Policy Studies Electricity Policy

Electric Competition: The Antidote for Bad Behavior

Key Points

Policymakers should not dismiss these developments as merely the work of a few bad actors, but as the latest evidence of a behavioral pattern tied to flawed institutions. Public policy works best when aligning financial incentives with productive company behavior. Electric competition accomplishes this and serves as a partial anecdote for bad behavior. It also provides an essential pathway to restore public trust and accelerate an economical energy transition that drives innovation and emissions reductions.
The perverse incentive structure of monopoly utility regulation encourages bad behavior. States like Ohio and Illinois shifted toward a competitive market model but did so incompletely. This left a monopoly entangled with competitive markets and enabled conduits for bad utility behavior. A proper competitive structure, such as Texas, reduces the opportunity and strength of financial incentives for bad behavior.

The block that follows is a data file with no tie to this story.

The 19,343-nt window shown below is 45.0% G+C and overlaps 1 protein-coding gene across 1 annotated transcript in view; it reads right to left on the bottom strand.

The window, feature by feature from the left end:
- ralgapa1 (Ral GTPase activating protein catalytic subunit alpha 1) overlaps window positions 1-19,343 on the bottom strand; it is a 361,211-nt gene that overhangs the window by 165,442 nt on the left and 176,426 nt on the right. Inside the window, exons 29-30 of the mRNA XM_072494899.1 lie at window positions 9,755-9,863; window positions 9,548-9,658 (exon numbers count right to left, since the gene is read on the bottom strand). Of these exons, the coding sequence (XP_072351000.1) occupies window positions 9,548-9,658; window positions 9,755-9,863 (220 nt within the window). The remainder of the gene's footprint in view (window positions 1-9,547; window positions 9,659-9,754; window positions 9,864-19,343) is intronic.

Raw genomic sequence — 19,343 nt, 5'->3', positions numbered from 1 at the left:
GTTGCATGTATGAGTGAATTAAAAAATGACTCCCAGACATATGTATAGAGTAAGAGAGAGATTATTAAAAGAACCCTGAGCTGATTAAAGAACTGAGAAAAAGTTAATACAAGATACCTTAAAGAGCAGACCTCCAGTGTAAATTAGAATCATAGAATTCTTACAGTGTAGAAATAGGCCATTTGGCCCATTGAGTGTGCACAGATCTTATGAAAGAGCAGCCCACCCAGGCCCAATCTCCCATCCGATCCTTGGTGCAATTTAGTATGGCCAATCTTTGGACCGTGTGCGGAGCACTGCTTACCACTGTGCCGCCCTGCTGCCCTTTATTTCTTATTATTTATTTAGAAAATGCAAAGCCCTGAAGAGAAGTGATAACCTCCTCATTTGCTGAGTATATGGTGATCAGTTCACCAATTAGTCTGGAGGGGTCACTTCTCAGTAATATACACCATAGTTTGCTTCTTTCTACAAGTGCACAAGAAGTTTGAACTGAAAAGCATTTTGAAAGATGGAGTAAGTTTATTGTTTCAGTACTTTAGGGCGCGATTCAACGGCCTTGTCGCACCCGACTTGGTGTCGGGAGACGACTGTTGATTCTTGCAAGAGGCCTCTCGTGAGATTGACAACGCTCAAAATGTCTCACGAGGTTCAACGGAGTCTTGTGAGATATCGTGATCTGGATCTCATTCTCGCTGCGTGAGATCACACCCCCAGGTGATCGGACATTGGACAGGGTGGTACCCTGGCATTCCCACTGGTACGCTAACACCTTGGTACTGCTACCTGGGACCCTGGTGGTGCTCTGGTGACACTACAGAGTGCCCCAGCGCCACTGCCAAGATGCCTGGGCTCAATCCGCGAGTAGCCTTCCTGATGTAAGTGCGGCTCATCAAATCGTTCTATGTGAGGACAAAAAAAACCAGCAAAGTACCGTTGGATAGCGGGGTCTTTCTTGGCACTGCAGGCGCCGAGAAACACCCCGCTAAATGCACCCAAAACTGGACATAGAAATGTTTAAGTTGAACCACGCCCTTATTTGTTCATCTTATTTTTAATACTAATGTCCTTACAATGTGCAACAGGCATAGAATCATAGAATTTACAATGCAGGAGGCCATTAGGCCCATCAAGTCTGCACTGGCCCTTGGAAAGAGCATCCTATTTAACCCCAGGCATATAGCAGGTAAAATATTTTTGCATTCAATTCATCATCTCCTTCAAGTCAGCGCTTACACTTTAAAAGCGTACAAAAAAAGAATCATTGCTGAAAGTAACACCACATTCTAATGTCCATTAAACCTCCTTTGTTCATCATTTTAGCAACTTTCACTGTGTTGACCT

State policymakers should require thorough electric generation divestiture and remove the monopoly distribution utility from providing default retail service. States should enable competition wherever possible and improve the transparency of distribution system planning and operations. State policymakers should aim to build cultures appreciative of electricity commodity markets and build resistance to subsidy-seeking entities.

The Illinois and Ohio utility scandals highlight the flaws of letting electric monopolies mingle in competitive markets. This is a call for state reform to isolate monopolies to distribution systems and enable competitive markets to provide all power generation and retail services.

Press release: The most severe energy scandals since Enron highlight the need for competition in the electric power industry

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